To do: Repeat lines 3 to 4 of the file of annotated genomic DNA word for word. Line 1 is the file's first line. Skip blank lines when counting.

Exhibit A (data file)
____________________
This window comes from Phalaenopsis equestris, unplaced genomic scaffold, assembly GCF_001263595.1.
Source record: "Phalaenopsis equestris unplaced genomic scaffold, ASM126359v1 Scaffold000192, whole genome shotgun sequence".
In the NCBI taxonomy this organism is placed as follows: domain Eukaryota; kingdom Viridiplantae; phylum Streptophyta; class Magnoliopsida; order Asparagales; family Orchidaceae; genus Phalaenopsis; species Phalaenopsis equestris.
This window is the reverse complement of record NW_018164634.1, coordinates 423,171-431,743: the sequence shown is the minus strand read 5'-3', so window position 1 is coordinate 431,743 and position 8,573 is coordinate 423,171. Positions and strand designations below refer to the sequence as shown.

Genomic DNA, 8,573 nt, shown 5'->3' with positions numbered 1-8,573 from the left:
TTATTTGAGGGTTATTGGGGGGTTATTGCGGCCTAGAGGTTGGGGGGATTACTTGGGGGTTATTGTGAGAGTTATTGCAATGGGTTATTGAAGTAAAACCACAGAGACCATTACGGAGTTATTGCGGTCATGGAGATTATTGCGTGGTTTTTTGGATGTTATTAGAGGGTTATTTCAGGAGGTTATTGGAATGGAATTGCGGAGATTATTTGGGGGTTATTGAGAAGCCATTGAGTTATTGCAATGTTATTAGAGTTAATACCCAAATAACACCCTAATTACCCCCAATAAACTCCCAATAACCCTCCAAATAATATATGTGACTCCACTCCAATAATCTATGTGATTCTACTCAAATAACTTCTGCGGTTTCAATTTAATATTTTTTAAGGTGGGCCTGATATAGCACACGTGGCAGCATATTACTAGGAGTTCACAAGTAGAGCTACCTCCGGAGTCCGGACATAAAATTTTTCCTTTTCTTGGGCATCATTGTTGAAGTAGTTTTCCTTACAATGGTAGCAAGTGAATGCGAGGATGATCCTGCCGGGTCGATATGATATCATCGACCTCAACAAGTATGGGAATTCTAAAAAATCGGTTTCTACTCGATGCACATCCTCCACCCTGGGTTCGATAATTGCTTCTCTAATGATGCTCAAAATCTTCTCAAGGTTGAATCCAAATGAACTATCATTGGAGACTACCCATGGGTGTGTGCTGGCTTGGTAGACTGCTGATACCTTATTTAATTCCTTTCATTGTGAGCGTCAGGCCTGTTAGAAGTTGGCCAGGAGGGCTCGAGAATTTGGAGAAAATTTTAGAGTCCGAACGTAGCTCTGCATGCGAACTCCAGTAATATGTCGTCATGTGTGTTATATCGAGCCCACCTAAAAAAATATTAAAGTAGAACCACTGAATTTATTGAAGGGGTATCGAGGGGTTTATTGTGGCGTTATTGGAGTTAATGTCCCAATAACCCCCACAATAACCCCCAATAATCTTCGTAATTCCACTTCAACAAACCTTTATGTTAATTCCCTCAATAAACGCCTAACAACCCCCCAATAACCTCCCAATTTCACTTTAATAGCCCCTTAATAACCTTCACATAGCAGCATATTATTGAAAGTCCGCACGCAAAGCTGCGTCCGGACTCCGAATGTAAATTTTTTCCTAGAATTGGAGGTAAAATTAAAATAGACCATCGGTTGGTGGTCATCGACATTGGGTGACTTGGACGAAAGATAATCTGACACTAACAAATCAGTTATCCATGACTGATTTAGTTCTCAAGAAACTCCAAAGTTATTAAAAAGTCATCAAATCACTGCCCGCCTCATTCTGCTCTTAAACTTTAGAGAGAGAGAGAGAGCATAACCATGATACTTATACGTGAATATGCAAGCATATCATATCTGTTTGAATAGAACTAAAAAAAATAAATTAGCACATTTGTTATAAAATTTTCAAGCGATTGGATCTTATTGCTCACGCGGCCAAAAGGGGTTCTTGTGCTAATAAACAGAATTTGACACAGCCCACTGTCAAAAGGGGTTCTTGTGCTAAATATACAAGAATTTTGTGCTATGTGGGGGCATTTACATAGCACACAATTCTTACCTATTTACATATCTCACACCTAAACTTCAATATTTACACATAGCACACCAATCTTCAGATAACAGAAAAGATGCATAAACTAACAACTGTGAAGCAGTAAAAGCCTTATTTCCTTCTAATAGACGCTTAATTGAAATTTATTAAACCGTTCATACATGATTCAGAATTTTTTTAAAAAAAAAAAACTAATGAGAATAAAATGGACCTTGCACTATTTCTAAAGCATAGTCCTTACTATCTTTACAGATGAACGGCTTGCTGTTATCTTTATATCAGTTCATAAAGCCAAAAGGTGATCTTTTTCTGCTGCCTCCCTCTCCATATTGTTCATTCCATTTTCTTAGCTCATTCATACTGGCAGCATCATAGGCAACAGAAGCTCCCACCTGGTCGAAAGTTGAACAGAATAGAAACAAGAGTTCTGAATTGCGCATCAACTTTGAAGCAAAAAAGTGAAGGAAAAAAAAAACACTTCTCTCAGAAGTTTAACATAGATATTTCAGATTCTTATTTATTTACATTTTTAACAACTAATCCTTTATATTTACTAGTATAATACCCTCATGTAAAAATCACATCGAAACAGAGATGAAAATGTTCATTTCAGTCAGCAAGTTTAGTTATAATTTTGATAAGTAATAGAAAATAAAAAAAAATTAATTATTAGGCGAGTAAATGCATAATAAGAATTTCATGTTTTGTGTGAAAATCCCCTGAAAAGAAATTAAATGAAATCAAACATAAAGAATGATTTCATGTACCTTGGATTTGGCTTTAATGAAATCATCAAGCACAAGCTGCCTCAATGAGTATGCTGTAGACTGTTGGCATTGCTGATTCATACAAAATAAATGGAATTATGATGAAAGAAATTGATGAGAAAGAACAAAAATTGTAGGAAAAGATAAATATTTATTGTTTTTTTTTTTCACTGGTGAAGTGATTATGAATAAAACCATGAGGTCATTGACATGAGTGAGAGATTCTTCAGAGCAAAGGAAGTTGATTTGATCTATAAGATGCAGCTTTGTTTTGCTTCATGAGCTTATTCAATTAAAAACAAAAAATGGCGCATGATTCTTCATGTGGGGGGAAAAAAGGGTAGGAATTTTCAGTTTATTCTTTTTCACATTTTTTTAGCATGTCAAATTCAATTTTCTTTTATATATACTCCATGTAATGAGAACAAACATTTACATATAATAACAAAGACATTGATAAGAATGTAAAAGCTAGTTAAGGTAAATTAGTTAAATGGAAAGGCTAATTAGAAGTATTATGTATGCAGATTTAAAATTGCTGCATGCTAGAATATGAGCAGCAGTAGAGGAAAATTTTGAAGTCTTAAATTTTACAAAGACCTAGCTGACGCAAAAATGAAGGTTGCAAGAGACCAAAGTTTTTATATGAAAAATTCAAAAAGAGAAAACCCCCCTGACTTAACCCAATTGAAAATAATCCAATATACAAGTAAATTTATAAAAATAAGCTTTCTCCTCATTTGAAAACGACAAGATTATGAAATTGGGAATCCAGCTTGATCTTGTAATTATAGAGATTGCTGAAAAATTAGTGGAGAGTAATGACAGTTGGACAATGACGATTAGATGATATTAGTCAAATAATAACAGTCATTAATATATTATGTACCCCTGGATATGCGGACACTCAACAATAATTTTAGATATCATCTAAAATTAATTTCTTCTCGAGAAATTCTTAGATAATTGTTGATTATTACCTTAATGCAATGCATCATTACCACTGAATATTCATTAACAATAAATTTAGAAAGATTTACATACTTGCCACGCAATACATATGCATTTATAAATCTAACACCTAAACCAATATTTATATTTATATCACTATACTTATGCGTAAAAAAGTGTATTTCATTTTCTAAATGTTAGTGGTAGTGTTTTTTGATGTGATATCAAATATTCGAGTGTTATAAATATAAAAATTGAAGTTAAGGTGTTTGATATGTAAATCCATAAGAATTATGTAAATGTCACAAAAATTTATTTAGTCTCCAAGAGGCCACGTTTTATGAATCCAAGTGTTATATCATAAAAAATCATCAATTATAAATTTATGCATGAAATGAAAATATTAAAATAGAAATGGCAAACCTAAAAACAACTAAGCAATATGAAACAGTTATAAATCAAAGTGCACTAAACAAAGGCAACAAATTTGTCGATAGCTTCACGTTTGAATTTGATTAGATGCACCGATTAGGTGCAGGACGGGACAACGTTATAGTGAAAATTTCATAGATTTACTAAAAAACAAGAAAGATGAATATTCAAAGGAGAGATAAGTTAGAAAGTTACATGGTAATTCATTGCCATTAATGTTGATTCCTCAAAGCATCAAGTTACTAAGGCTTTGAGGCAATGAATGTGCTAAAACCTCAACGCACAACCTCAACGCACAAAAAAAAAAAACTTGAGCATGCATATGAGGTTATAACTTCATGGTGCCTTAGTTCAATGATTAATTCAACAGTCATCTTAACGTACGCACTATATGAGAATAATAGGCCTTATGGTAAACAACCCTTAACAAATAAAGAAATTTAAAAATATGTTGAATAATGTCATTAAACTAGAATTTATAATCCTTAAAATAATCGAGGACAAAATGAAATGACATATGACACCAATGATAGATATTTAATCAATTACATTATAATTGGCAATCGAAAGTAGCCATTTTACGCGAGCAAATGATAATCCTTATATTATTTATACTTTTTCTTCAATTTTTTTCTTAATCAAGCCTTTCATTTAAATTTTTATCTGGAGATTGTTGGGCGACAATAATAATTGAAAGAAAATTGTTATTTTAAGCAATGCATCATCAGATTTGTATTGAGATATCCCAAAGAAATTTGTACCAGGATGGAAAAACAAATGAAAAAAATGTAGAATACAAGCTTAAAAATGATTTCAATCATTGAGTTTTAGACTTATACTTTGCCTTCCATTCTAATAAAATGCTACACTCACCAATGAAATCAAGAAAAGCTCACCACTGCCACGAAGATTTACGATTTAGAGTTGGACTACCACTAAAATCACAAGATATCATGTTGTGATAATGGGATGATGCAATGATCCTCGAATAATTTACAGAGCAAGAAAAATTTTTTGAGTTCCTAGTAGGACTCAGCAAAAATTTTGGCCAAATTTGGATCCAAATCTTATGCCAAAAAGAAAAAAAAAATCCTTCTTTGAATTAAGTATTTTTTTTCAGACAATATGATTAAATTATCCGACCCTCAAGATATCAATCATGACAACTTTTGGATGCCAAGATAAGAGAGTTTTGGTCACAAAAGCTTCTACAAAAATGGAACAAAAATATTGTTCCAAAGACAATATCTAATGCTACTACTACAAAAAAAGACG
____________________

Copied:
In the NCBI taxonomy this organism is placed as follows: domain Eukaryota; kingdom Viridiplantae; phylum Streptophyta; class Magnoliopsida; order Asparagales; family Orchidaceae; genus Phalaenopsis; species Phalaenopsis equestris.
This window is the reverse complement of record NW_018164634.1, coordinates 423,171-431,743: the sequence shown is the minus strand read 5'-3', so window position 1 is coordinate 431,743 and position 8,573 is coordinate 423,171. Positions and strand designations below refer to the sequence as shown.